With Plagge’s consent, Jews had built these malinas in building crevices, behind the walls, in order to keep out of sight when Nazis came to “liquidate” the complex.
Thanks to this advanced equipment, layered photographic maps have been created, outlining in rich detail what can’t be seen with the eyes, providing a new kind of eye-witness testament to history.
This scanning technology was made available from the Canadian gas and oil giant Advisian WorleyParsons. Their Calgary based geophysicists Paul Bauman and Alastair McClymont worked with their team’s skill at discovering “what’s under the ground without having to dig it up” to help with the project.
Freund then reached out to award-winning documentary filmmaker Simcha Jacobovici, with whom he worked on other projects previously. Freund described how important it was to document the site and the story, and to reveal them to the world.
“I had never heard of Karl Plagge,” Jacobovici explained.
To which Freund responded, “That’s the problem.”
“I realized this was going to be not only a great archeological and geo-science project we could do together, but this would also make a great documentary. It is how science and humanities combined,” said Freund.
The garage – or repair shop – was dubbed HKP, on Subocz Street just outside Vilnius.
It is said to be the only place in the world that a Holocaust-related labor camp has been left exactly as it was on the day the Soviets marched into Lithuania.
Ironically, it was the indifference and coldness of Communism that saved these dilapidating buildings from any interference. Until recently, people had been living in those two six-floor buildings, which housed 216 apartments.
Things became all the more pressing when Freund and Jacobovici discovered that developers planned to plow the site, imminently. In January of this year, Jacobovici took film and photographic crews to shoot HKP before it was doomed to destruction.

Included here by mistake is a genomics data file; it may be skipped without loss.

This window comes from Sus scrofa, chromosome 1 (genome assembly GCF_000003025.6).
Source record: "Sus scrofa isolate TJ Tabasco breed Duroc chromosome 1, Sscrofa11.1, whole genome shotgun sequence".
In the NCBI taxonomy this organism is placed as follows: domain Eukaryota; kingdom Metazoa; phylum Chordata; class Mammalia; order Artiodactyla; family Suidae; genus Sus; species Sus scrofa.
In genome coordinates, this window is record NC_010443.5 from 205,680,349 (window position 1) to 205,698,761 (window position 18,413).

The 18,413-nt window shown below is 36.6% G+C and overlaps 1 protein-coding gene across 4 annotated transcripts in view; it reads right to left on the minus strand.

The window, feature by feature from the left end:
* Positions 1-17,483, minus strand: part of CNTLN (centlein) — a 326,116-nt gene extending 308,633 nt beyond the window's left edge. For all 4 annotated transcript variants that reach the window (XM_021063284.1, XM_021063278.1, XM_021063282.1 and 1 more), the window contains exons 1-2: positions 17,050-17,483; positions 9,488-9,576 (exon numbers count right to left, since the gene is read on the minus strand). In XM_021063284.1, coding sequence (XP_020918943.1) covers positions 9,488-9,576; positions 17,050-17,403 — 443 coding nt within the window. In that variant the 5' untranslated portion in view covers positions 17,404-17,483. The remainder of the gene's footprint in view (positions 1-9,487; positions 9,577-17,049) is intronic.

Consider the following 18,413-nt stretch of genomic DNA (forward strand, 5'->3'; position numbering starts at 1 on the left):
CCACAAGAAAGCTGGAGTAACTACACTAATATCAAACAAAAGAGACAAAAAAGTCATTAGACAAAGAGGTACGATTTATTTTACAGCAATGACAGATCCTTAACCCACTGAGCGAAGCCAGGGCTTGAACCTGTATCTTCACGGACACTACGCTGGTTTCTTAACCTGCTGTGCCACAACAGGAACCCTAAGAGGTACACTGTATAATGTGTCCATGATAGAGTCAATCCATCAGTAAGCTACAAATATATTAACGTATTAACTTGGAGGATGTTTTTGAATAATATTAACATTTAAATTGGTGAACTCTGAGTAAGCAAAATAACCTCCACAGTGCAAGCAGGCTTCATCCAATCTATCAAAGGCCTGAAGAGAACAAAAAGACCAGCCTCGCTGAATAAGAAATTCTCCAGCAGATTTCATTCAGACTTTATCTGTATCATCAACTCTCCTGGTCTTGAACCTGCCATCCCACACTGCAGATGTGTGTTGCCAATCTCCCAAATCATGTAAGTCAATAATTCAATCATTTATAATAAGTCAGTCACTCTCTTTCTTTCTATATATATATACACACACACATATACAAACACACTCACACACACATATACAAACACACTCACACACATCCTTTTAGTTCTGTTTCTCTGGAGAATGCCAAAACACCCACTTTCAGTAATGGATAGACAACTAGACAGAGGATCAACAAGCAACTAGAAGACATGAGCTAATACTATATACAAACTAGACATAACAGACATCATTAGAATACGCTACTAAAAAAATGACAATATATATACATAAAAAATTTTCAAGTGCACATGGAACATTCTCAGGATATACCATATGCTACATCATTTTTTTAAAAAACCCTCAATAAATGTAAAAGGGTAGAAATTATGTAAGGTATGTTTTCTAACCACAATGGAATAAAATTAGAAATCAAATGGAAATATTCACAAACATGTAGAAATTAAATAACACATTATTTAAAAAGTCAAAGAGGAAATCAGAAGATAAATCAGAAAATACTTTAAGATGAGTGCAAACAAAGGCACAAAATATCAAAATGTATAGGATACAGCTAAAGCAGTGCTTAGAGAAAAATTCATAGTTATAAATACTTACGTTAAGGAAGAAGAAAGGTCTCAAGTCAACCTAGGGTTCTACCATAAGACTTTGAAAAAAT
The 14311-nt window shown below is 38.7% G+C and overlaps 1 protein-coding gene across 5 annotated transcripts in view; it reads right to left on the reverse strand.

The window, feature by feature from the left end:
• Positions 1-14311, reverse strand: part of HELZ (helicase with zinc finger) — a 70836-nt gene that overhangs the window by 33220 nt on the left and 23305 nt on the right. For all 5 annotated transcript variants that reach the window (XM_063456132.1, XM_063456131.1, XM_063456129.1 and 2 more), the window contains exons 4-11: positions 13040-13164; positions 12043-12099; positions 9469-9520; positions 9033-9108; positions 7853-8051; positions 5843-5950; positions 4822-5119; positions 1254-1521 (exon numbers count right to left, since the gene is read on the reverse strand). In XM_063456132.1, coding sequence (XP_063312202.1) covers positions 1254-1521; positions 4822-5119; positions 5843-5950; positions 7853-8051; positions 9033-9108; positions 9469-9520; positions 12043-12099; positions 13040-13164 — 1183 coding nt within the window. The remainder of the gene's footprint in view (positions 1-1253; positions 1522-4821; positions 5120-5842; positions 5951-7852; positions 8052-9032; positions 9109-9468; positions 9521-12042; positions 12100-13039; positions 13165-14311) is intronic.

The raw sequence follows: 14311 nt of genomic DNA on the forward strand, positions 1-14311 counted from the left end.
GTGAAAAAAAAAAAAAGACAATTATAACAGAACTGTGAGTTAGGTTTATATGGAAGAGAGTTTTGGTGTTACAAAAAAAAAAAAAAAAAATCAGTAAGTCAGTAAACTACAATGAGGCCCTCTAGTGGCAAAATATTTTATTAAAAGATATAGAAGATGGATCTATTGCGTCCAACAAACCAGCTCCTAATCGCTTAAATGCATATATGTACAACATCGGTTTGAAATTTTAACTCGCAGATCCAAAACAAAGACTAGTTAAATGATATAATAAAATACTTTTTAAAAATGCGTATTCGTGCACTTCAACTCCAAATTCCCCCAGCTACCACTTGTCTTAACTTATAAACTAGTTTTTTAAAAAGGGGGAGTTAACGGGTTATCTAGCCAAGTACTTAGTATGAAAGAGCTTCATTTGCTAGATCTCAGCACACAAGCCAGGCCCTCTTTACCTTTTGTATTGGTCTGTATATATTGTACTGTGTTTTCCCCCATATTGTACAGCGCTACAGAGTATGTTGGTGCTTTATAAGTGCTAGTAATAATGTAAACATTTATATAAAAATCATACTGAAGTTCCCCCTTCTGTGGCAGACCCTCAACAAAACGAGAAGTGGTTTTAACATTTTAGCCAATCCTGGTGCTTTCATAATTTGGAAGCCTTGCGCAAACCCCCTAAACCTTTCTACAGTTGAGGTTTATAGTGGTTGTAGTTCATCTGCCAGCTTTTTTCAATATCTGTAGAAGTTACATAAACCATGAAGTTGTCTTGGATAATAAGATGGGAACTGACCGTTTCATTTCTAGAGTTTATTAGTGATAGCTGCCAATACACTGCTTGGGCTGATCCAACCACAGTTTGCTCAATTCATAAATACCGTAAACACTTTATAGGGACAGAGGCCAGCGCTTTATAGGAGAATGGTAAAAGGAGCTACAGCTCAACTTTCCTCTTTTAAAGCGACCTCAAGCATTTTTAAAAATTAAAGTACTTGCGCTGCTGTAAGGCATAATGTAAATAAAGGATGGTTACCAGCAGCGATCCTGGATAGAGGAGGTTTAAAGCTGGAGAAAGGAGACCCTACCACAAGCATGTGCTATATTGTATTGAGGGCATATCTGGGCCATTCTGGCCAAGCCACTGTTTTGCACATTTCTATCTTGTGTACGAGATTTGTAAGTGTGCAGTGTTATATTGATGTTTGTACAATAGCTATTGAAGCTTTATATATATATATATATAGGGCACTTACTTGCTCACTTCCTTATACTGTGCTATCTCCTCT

At least the good news is, the story will live on. Jacobovici’s documentary, The Good Nazi, will be airing on public television in the coming months.
The Turning of Karl Plagge
In 1941, Karl Plagge was placed in command of the HKP562, a unit responsible for repairs of military vehicles damaged on the Eastern front. By that summer, the mass executions of Jews in Vilna were in full swing, and continued unabated for the next three years.
But Plagge experienced something of a pang of conscience – all of this is not what he signed on for.
“When he [Plagge] saw that none of this was about ‘German nationalism,’ he realized he was being sold a pack of terrible lies – lies to justify murder. That somebody can say, ‘I was wrong, deadly wrong,’ and look inside themselves without making excuses; that someone can be human in the most inhuman circumstances,” noted Jacobovici.
Plagge made the courageous decision to leverage his unique position, and use Jews as “slave labor” for HKP, pleading the case to his superiors that if Jews don’t work there, there would be no one to fix those vehicles.